Mirroring Robert Greene’s real and ‘fictionalised’ life, Moore abandons his wife and child and adopts a sardonic attitude towards the world, which he combines with endless serious drinking. Imagine Celine if he’d had a working-class upbringing in Glasgow and no interest in literary posturing. That said, Moore’s anti-semitism and other bigotries are casual, and not ideologically motivated. Moore reflects the prejudices of his time and place without consciously embracing any overt political ideology; this contrasts sharply with the fascist stink that envelopes Celine’s writing. Perhaps Bukowski makes for a better comparison, except Moore is better than Bukowski.
Despite its casual racism, the Chinese setting of Moore’s ‘autobiography’ in its final section makes for very interesting reading. From Shanghai he travels up the Yangtze, where he battles river pirates. This part really rams home the parallels between Moore’s book and The Unfortunate Traveller, or the Life of Jack Wilton (1594) by Thomas Nashe. The narrator of the earlier work, Jack Wilton, relates his adventures as a page during the wars against the French, and subsequent travels in Italy where he serves the Earl of Surrey. Wilton witnesses numerous atrocities, he narrowly escapes both being hanged and cut-up alive as an exercise in anatomy. His tale climaxes by detailing the brutal revenge of one Italian against another. Wilton eventually escapes from the clutches of his foes and returns to England.
Moore’s tale very much mirrors The Unfortunate Traveller; his first ‘foreign’ experiences are in France, but he substitutes the ‘savagery’ of Nashe’s caricatured Italians for an equally stereotypical Orientalism. Moore describes various forms of Chinese ‘cruelty’, ranging from deliberately drawn out public executions down to unnecessarily vicious acts of banditry. He is nearly killed on a number of occasions, is kidnapped by pirates but eventually escapes and returns to Glasgow. Moore and/or his ‘editor’ (perhaps ghost-writer) Pat Spry need not have read Nashe’s text to have been influenced by it. The Unfortunate Traveller is a foundational work of modern English prose, its influence has been widely felt and its structure can be picked up from later tales it influenced.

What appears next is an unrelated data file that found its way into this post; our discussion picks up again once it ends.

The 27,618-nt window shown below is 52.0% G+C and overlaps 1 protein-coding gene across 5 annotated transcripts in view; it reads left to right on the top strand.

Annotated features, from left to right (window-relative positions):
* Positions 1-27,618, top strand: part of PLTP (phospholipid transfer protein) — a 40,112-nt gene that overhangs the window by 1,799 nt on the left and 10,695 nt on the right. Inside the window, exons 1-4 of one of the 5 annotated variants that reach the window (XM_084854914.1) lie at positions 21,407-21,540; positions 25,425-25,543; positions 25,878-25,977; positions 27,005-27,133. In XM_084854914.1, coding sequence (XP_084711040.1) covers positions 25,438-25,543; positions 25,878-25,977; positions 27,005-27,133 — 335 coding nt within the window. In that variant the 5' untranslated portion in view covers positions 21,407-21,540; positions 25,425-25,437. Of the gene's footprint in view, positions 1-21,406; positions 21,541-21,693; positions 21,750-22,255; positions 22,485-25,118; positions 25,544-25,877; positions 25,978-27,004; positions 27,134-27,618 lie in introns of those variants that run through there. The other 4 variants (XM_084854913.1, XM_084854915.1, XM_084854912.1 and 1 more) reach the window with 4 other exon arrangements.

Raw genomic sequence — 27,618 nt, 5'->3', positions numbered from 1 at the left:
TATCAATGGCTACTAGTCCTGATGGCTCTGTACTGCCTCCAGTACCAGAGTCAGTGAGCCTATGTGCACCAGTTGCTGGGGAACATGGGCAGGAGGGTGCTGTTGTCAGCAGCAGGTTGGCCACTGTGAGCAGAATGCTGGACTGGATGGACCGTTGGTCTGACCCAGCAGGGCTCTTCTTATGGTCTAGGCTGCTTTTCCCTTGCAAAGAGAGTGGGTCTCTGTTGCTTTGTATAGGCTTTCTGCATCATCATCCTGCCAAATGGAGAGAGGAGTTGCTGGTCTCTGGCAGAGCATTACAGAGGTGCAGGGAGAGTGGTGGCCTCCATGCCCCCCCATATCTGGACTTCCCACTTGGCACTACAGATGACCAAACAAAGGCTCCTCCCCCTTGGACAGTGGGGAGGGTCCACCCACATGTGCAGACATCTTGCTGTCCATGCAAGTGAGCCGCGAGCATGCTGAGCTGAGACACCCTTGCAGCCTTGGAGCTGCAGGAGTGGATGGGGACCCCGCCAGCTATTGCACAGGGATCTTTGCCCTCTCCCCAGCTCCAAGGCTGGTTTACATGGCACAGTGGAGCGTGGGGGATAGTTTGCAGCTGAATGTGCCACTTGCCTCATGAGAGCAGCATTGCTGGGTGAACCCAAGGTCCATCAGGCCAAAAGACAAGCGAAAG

To me it isn’t important how much of Moore’s book is true, it’s a fast and fun read. My guess is that the book is loosely based on fact but the adventures are exaggerated to maximise their impact. If you like over-cooked and not entirely reliable ‘memoirs’ such as Jungle West 11 by Majbritt Morrison, or even Mr Nice by Howard Marks, then you’ll love Don’t Call Me A Crook too!
And while you’re at it don’t forget to check – – you know it makes (no) sense!


Comment by Bianca on 2009-06-28 13:39:32 +0000

M.T. Clanchy has demonstrated that ‘there was no straight and simple line of progress from memory to written record [between 1066-1307]. People had to be persuaded – and it was difficult to do – that documentary proof was sufficient improvement [on oral testimony] … the written record was a dubious gift, because it seemed to kill living eloquence and trust and substitute for them a mummified semblance in the form of a piece of parchment’. The room for forgery in such uncharted territory was rife and who knows how many of our earliest manuscripts and therefore the foundations of our collective memory are ‘genuine’. The issue of the fake motivated and produced the paradigm of diplomatics which allowed for the authentication of documents and set up yet another model against which the subversion of the fake could act.
What is the nature of the fake in the digital realm? Is it always attempting to reveal itself as forgery? Does it only have subversive qualities if it is a ‘genuine fake’?

Comment by Tuesday Kid on 2009-06-28 13:47:58 +0000

I’ve always suspected that when old people write their memoirs they take liberties with the point that most of the other people in the book are dead and can neither confirm or deny the events.
That said, it makes for a better read.

Comment by Michael K on 2009-06-28 14:57:24 +0000

The only fakes that matter are the ones you can pass as real banknotes!

Comment by Christopher Nosnibor on 2009-06-28 15:11:19 +0000

I rather appreciate the irony of the possibility of a book entitled ‘Don’t Call Me a Crook’ being a fraud, and am also a huge fan of Nashe’s work.
I did try slipping ‘The Unfortunate Traveller’ into the syllabus last semester, but despite sending links to e-text versions to the students who all claim to be too poor to buy books (but who appear have plenty of cash for clothes and alcopops) no fucker read it. One complained it was ‘a huge slab of text’ which was offputting.
Then they had the audacity to complain there wasn’t enough prose fiction on the course.
Oh well, their loss.
I’ll be adding this to my ‘to read’ pile…

Comment by The Real Tessie on 2009-06-28 16:15:44 +0000

Get your nose outta that book and pay me some attention!

Comment by Theo Keating on 2009-06-28 17:21:31 +0000

Get with the real fakes, Fake Blood has it!

Comment by Paul McCartney on 2009-06-28 19:09:48 +0000

I’ll buy a fake for a dollar!